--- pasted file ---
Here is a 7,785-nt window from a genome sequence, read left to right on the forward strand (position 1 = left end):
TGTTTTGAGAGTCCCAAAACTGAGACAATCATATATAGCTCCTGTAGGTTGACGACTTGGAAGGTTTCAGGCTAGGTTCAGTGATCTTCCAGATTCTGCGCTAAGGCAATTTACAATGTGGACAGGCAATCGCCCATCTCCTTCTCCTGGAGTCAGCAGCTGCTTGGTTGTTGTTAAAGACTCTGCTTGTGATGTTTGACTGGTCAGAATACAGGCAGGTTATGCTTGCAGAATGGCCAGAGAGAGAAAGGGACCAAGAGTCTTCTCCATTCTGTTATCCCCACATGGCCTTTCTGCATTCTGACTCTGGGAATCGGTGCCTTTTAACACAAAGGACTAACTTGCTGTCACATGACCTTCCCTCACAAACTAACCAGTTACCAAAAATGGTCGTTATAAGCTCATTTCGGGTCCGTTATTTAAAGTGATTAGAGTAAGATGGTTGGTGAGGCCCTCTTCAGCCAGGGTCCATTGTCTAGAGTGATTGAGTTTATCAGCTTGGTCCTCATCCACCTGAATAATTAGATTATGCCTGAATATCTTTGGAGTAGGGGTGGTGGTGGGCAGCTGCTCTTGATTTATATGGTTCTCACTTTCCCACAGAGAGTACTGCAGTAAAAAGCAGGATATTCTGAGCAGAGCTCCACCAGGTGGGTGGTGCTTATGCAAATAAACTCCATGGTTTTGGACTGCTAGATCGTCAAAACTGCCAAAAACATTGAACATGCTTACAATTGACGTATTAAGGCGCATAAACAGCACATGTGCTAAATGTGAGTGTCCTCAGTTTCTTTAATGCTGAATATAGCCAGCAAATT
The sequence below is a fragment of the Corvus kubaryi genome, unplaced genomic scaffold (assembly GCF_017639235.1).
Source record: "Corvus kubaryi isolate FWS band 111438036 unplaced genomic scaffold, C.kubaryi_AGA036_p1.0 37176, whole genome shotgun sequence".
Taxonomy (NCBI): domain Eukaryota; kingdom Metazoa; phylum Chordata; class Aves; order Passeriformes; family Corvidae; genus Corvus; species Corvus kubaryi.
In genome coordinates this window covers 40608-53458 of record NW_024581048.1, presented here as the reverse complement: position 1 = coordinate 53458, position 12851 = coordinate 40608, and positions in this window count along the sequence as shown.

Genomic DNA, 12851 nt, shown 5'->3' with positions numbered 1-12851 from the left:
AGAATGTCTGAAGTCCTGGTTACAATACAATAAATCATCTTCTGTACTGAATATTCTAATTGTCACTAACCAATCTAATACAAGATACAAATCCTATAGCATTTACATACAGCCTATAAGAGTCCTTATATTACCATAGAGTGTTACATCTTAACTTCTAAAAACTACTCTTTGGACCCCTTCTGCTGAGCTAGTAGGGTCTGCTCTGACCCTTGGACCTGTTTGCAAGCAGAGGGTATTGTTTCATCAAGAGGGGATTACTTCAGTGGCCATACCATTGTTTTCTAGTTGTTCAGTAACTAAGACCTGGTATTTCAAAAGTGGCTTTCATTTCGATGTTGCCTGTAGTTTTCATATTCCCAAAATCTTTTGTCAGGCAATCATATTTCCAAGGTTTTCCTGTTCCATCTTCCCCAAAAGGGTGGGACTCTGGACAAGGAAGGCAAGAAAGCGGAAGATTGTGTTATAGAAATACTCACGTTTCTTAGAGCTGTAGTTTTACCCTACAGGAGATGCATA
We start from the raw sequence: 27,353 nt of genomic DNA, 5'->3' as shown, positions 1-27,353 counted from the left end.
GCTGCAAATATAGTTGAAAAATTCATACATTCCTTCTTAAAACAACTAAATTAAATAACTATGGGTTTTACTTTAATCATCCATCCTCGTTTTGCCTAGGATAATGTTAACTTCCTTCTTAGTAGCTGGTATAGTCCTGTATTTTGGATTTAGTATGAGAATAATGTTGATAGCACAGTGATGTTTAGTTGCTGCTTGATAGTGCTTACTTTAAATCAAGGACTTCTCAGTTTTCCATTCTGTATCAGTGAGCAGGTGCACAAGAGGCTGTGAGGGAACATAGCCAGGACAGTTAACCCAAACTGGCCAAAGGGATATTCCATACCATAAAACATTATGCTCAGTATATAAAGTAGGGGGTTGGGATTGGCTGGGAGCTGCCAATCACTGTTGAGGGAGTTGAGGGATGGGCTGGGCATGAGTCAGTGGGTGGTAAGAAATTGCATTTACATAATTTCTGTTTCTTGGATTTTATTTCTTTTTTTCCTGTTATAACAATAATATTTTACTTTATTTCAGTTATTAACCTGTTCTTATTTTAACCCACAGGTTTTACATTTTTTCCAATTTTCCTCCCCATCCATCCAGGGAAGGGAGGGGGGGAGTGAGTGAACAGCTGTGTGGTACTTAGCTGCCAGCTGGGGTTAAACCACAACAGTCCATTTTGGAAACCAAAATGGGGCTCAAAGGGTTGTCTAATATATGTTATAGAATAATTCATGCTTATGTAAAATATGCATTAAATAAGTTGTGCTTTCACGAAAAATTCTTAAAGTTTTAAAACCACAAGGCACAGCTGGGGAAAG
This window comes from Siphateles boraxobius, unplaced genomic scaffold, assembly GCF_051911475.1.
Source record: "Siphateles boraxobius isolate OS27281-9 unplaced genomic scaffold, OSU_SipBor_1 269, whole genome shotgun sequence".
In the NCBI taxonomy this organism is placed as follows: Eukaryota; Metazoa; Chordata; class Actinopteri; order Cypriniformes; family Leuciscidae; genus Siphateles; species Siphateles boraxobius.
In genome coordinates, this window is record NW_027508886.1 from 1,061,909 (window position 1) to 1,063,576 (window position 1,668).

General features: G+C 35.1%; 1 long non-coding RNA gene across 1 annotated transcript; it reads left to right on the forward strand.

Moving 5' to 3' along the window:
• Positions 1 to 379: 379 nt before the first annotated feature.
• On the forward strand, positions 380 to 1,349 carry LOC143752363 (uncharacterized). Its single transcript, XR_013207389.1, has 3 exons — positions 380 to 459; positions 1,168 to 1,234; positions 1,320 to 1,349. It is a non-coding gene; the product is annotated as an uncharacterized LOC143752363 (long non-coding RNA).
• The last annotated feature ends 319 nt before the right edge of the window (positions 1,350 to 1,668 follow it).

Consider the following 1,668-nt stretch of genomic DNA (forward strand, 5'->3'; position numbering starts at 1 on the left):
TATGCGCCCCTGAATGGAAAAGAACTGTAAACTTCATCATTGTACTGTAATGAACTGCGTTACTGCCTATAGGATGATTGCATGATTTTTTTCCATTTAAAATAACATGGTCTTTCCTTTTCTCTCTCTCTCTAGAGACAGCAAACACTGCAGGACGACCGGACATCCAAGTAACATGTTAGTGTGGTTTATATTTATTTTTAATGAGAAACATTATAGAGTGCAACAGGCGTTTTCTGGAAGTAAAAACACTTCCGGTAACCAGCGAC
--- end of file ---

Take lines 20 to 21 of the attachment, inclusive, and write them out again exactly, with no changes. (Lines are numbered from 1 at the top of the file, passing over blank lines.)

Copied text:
Consider the following 1,668-nt stretch of genomic DNA (forward strand, 5'->3'; position numbering starts at 1 on the left):
TATGCGCCCCTGAATGGAAAAGAACTGTAAACTTCATCATTGTACTGTAATGAACTGCGTTACTGCCTATAGGATGATTGCATGATTTTTTTCCATTTAAAATAACATGGTCTTTCCTTTTCTCTCTCTCTCTAGAGACAGCAAACACTGCAGGACGACCGGACATCCAAGTAACATGTTAGTGTGGTTTATATTTATTTTTAATGAGAAACATTATAGAGTGCAACAGGCGTTTTCTGGAAGTAAAAACACTTCCGGTAACCAGCGAC